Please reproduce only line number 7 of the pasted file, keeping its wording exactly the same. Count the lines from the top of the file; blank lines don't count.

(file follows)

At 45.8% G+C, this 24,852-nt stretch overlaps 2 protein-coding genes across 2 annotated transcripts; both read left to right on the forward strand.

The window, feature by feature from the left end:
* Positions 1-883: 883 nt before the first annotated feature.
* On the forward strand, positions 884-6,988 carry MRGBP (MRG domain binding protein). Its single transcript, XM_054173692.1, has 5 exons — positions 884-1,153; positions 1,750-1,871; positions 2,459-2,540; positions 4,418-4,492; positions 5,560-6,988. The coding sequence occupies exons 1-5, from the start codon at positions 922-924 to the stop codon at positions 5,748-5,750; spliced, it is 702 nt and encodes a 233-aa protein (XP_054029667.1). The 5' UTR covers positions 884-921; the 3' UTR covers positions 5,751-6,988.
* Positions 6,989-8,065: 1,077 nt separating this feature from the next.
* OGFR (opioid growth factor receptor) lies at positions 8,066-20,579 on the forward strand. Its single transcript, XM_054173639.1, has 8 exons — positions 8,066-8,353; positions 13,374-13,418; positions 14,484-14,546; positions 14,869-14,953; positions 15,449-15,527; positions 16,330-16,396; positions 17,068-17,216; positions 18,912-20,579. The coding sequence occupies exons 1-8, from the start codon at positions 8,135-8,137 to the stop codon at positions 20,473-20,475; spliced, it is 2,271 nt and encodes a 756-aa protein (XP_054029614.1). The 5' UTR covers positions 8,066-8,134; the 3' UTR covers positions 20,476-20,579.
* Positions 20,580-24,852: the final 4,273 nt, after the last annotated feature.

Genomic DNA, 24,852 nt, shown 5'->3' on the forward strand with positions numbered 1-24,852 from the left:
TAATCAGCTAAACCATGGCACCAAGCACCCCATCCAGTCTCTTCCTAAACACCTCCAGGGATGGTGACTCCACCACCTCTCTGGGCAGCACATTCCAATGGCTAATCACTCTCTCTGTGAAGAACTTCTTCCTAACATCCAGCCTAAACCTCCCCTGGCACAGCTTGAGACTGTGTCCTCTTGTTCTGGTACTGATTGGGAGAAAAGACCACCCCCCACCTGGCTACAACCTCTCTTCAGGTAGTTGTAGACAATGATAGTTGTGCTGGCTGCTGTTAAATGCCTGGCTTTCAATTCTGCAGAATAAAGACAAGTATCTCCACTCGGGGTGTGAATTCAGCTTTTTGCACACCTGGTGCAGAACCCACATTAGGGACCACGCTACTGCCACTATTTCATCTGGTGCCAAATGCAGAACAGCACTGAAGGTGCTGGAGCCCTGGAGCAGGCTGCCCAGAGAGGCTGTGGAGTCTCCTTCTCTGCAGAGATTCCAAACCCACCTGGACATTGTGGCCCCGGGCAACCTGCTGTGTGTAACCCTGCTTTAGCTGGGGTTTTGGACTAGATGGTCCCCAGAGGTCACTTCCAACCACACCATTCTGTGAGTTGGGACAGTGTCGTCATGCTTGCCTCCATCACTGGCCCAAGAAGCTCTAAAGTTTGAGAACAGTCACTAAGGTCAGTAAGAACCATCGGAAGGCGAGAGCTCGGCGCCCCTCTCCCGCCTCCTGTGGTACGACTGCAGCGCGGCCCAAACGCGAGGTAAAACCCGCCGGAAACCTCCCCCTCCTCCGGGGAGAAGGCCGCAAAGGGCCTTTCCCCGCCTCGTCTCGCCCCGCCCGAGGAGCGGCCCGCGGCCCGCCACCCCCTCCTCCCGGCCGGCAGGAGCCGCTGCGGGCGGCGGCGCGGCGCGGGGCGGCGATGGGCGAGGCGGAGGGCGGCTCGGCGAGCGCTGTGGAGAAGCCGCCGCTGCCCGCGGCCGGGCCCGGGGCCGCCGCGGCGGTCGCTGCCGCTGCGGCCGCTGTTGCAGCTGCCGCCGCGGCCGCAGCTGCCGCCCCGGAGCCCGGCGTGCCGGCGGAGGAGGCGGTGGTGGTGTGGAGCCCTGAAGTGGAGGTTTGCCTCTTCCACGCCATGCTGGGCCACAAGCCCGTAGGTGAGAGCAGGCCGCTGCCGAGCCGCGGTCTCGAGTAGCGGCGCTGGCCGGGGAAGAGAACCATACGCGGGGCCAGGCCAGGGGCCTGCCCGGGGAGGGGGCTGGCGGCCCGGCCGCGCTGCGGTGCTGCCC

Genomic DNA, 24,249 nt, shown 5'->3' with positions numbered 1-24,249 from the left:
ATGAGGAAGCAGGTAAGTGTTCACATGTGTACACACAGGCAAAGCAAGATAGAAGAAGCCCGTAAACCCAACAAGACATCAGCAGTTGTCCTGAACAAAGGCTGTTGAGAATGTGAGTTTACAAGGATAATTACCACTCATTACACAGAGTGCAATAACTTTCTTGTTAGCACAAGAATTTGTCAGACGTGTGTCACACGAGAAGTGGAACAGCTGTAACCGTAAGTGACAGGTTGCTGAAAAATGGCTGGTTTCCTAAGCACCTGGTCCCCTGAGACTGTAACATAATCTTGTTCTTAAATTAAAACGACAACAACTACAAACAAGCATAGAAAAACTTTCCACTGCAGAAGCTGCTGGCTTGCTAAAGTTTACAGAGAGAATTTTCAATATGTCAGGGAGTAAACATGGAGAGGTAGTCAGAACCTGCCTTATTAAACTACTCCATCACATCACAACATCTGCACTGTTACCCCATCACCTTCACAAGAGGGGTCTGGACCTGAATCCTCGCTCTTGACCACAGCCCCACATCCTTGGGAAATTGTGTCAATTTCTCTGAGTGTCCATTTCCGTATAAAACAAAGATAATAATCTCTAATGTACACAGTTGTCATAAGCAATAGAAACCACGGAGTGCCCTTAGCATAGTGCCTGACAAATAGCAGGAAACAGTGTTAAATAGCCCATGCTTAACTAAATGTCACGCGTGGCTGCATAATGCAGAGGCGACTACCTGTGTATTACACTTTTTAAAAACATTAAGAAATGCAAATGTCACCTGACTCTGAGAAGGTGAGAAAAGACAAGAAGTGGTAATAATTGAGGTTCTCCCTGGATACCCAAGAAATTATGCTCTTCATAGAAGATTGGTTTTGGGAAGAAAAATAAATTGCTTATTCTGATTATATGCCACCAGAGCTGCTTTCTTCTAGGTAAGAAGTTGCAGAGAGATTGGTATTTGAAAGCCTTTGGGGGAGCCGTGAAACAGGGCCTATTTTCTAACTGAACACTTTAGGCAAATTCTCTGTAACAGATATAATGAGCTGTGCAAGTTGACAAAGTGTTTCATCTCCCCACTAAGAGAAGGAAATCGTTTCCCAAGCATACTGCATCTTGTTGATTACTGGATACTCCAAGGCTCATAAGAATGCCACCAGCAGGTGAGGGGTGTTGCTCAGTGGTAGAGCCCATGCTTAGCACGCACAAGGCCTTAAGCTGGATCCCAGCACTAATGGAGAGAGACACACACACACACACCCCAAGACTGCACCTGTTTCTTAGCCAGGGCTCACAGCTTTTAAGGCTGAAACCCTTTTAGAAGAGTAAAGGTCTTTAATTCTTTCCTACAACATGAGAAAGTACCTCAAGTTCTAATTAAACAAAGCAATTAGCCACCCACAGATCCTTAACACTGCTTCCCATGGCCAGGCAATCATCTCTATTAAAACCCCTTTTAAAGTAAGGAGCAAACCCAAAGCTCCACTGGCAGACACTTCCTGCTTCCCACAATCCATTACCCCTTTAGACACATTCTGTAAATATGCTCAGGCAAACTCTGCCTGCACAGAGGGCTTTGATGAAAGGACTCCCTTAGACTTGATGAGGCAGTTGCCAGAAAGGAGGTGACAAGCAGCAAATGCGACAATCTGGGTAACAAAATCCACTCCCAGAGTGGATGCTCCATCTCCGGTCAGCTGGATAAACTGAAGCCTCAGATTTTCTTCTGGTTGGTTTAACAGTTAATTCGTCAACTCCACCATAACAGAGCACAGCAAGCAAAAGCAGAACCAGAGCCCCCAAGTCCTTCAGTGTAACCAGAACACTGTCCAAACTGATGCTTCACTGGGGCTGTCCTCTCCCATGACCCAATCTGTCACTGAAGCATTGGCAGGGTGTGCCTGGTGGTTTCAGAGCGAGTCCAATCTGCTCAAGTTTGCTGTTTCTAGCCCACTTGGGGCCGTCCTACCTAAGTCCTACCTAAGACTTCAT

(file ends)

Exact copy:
* Positions 20,580-24,852: the final 4,273 nt, after the last annotated feature.